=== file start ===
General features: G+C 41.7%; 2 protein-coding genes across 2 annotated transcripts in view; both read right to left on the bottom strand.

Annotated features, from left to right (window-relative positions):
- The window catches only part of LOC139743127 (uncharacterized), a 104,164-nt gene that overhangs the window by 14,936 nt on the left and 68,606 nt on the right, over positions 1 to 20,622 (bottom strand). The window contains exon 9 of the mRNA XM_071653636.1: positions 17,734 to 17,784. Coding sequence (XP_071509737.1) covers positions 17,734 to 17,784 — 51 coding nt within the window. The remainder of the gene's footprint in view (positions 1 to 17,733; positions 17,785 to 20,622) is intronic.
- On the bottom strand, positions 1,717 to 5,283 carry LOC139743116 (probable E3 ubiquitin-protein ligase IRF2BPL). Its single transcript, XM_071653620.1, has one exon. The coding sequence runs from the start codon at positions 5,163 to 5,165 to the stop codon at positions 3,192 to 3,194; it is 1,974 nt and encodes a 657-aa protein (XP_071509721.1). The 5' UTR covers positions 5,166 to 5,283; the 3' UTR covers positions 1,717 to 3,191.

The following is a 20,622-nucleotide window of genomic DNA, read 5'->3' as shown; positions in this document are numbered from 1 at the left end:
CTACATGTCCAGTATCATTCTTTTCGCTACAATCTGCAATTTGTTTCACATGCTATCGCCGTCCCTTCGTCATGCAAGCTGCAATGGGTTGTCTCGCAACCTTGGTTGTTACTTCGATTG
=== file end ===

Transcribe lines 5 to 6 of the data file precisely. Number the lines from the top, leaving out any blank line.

The following is a 20,622-nucleotide window of genomic DNA, read 5'->3' as shown; positions in this document are numbered from 1 at the left end:
CTACATGTCCAGTATCATTCTTTTCGCTACAATCTGCAATTTGTTTCACATGCTATCGCCGTCCCTTCGTCATGCAAGCTGCAATGGGTTGTCTCGCAACCTTGGTTGTTACTTCGATTG